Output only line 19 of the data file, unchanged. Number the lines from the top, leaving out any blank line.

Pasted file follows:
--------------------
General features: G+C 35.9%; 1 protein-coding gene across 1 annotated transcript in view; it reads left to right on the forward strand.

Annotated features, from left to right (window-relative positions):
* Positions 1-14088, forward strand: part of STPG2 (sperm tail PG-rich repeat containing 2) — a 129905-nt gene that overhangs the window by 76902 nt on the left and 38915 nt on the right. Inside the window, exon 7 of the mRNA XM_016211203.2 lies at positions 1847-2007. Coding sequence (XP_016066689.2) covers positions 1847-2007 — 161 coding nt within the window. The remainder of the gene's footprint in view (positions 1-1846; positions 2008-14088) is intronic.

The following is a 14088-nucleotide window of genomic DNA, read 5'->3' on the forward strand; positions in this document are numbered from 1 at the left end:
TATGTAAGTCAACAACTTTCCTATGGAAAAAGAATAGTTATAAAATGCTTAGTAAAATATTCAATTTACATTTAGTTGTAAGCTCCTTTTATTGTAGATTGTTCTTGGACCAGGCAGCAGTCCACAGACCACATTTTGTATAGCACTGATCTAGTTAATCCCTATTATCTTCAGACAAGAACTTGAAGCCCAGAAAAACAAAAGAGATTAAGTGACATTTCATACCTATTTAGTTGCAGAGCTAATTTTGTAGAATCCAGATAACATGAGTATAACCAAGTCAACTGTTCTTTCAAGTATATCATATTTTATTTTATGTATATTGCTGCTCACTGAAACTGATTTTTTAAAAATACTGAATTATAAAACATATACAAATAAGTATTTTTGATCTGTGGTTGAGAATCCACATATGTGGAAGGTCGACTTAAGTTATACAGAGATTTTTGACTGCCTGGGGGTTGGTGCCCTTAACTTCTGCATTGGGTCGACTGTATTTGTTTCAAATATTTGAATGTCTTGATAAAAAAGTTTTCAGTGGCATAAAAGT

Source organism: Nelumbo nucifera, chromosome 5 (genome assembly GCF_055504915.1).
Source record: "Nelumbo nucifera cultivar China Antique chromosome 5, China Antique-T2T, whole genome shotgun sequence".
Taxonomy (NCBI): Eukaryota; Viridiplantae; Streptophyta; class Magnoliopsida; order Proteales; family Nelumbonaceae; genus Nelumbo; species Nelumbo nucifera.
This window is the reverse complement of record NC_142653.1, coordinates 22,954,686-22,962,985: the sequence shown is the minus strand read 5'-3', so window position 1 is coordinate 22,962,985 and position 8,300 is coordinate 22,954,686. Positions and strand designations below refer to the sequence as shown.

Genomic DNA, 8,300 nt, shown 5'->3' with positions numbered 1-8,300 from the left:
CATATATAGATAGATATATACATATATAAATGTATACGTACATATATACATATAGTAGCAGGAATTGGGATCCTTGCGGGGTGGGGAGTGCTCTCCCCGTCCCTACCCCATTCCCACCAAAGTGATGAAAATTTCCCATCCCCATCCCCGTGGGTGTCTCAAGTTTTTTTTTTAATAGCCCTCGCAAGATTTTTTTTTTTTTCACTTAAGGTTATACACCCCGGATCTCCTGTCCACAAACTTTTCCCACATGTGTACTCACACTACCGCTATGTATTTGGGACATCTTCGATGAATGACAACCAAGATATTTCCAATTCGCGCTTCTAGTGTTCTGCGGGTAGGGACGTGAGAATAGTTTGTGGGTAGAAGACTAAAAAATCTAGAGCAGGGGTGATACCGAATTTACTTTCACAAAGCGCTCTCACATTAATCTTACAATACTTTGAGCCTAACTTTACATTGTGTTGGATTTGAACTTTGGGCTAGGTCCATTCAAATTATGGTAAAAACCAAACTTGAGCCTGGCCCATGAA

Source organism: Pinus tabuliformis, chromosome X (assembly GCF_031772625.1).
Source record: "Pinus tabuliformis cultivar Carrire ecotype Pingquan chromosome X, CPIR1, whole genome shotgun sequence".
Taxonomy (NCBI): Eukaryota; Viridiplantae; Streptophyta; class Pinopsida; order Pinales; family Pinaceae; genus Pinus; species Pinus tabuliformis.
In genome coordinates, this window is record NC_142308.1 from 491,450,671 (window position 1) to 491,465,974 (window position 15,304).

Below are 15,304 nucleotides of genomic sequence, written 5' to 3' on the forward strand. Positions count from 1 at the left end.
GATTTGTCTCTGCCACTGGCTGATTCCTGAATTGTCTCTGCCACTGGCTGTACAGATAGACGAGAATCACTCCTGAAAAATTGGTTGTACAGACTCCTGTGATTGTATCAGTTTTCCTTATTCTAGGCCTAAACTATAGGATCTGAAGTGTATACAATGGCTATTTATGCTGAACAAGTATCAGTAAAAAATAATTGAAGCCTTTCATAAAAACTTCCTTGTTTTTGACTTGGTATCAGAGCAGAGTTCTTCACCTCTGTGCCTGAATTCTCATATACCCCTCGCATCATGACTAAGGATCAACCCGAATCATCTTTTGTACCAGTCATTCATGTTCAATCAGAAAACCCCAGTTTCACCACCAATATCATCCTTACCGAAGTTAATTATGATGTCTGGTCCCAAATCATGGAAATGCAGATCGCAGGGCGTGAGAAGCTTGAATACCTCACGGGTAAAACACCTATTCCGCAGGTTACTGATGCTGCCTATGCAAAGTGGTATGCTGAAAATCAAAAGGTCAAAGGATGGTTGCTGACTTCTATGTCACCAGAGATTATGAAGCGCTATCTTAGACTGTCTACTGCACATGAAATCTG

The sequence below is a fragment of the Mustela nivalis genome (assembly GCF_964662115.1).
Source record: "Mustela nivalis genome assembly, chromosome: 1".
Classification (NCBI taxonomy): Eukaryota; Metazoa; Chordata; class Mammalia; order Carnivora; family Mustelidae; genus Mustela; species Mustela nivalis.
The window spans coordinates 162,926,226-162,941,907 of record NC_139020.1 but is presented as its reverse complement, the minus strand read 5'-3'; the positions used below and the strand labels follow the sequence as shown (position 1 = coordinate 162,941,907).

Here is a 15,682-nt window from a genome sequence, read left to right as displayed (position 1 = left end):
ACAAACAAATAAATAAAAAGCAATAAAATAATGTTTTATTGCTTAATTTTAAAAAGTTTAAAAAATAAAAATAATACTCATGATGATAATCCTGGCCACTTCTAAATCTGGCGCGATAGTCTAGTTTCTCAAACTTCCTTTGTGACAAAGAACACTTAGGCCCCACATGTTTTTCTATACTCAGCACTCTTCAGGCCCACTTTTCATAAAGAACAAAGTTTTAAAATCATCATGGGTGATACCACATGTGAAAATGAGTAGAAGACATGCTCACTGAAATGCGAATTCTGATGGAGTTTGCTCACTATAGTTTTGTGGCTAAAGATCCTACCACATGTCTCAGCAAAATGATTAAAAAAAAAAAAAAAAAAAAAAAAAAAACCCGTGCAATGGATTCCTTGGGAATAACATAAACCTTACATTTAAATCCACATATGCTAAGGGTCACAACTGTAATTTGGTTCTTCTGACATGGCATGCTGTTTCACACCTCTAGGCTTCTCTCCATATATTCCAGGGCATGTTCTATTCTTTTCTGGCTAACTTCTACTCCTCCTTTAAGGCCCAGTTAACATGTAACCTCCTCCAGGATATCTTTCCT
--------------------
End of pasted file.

Source record: "Mustela nivalis genome assembly, chromosome: 1".